ZFIN ID: ZDB-PUB-110921-29
Insights into the antibacterial and immunomodulatory functions of the antimicrobial peptide, epinecidin-1, against Vibrio vulnificus infection in zebrafish
Pan, C.Y., Wu, J.L., Hui, C.F., Lin, C.H., and Chen, J.Y.
Date: 2011
Source: Fish & shellfish immunology   31(6): 1019-25 (Journal)
Registered Authors: Chen, Jyh-Yih, Wu, Jen-Leih
Keywords: epinecidin-1, vibrio vulnificus
MeSH Terms:
  • Animals
  • Antimicrobial Cationic Peptides/immunology
  • Antimicrobial Cationic Peptides/pharmacology*
  • Antimicrobial Cationic Peptides/therapeutic use
  • DNA Primers/genetics
  • Fish Proteins/immunology
  • Fish Proteins/pharmacology*
  • Fish Proteins/therapeutic use
  • Gene Expression Regulation/drug effects
  • Gene Expression Regulation/immunology*
  • Immunomodulation/immunology*
  • Interferon-gamma/metabolism
  • Interleukin-10/metabolism
  • Interleukin-1beta/metabolism
  • Microarray Analysis
  • Real-Time Polymerase Chain Reaction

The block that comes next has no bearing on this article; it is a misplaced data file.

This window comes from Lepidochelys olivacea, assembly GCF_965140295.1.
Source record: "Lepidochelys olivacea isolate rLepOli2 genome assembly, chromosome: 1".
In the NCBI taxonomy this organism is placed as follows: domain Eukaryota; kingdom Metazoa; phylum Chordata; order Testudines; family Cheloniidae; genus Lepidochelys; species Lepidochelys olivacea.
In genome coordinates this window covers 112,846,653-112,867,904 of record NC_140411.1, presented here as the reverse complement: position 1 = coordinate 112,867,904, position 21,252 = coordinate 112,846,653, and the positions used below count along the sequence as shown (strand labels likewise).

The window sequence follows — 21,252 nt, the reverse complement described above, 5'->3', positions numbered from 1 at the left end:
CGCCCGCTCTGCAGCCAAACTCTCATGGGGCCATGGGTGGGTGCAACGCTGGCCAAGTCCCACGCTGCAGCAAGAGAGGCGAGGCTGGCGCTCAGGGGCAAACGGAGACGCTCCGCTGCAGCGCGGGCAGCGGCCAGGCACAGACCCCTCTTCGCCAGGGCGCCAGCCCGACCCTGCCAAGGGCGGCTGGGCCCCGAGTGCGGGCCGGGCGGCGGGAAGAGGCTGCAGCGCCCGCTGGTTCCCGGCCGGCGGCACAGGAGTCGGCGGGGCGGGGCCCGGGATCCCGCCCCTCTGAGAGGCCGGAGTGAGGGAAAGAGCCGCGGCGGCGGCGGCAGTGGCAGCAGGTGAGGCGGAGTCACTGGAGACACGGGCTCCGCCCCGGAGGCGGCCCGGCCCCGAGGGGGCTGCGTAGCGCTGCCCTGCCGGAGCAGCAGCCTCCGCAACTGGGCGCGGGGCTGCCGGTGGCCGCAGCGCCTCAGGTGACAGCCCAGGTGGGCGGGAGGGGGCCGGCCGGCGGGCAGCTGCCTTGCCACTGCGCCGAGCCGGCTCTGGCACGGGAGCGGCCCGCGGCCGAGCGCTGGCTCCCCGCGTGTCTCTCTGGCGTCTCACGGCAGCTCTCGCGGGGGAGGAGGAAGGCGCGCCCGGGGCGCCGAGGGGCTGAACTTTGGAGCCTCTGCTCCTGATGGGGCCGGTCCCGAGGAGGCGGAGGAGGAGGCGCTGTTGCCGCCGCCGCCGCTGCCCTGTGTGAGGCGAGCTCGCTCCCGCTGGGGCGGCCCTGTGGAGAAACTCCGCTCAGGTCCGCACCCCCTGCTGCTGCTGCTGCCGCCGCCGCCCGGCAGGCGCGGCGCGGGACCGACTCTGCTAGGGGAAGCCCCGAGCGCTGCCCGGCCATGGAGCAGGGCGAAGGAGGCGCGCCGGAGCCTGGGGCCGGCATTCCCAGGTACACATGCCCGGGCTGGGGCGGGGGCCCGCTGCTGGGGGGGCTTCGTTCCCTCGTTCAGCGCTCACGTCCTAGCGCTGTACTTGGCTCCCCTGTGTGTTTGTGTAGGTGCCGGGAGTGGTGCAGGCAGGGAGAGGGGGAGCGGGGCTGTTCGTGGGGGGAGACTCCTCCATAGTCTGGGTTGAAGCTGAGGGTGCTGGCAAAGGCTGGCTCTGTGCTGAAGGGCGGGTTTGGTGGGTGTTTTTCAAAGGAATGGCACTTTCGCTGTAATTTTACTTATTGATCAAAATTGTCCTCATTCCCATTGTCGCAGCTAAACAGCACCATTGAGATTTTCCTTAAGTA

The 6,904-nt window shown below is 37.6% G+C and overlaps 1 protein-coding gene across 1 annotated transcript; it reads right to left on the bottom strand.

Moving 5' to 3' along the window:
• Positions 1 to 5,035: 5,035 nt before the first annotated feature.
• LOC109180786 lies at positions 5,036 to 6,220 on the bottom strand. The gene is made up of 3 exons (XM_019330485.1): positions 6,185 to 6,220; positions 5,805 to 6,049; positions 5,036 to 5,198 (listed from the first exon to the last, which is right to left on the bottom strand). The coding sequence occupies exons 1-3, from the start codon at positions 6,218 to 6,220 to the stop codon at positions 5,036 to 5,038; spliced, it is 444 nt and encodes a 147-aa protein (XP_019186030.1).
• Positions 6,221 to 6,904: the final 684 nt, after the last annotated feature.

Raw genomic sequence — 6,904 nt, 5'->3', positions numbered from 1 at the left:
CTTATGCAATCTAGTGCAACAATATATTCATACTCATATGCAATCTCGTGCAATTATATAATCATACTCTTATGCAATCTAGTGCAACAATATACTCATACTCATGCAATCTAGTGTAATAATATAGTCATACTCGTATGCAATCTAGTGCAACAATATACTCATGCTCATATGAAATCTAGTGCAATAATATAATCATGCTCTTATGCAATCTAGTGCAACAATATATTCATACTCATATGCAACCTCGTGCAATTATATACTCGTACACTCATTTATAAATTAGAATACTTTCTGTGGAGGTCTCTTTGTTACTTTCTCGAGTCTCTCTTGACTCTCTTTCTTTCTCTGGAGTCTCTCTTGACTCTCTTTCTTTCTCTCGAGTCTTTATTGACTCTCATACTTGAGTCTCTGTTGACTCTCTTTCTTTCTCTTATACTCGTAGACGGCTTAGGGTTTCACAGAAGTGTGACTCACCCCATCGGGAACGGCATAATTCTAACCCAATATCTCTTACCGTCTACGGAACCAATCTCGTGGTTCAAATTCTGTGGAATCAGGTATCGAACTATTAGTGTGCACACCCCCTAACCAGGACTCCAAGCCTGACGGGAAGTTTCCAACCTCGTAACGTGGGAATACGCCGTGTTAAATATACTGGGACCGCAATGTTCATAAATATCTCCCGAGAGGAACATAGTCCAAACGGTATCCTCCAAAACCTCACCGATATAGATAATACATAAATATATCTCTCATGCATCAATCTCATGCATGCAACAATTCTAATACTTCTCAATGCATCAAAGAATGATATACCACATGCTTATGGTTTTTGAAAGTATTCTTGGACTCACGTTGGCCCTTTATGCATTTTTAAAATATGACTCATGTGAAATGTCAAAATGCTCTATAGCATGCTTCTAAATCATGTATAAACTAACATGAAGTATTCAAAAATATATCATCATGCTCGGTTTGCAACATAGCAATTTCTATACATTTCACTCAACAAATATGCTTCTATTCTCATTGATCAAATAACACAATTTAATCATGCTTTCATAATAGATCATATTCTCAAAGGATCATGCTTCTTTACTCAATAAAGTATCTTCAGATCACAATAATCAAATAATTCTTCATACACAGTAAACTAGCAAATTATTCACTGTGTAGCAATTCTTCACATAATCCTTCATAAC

• Survival Analysis
  • Tumor Necrosis Factor-alpha/metabolism
  • Vibrio Infections/immunology*
  • Vibrio Infections/prevention & control*
  • Zebrafish
PubMed: 21925271 Full text @ Fish Shellfish Immunol.
ABSTRACT
In the present study, we used Vibrio vulnificus and a zebrafish model system to investigate the inhibitory effect of epinecidin-1 on acute bacterial infection and studied the impacts of pretreatment, co-treatment, and post-treatment with epinecidin-1 on its protective efficacy. In vivo experiments showed that co-treatment with epinecidin-1 and V. vulnificus achieved 78%–97% survival rates after 30 days. When epinecidin-1 and V. vulnificus were co-injected into zebrafish and zebrafish were re-challenged with V. vulnificus after 30 days, zebrafish had survival rates of 22%–47%. Pretreatment and post-treatment with epinecidin-1 obtained respective survival rates of 57% and 60%. In addition, epinecidin-1 modulated the expressions of immune-responsive genes like interleukin (IL)-10, IL-1b, tumor necrosis factor-α, and interferon-γ as analyzed by a microarray and qPCR approach. This study demonstrates the use of epinecidin-1 to develop inactivated material for fish bacterial infections which can provide guidelines for the future design of epinecidin-1-bacterial formulations for various in vivo applications.
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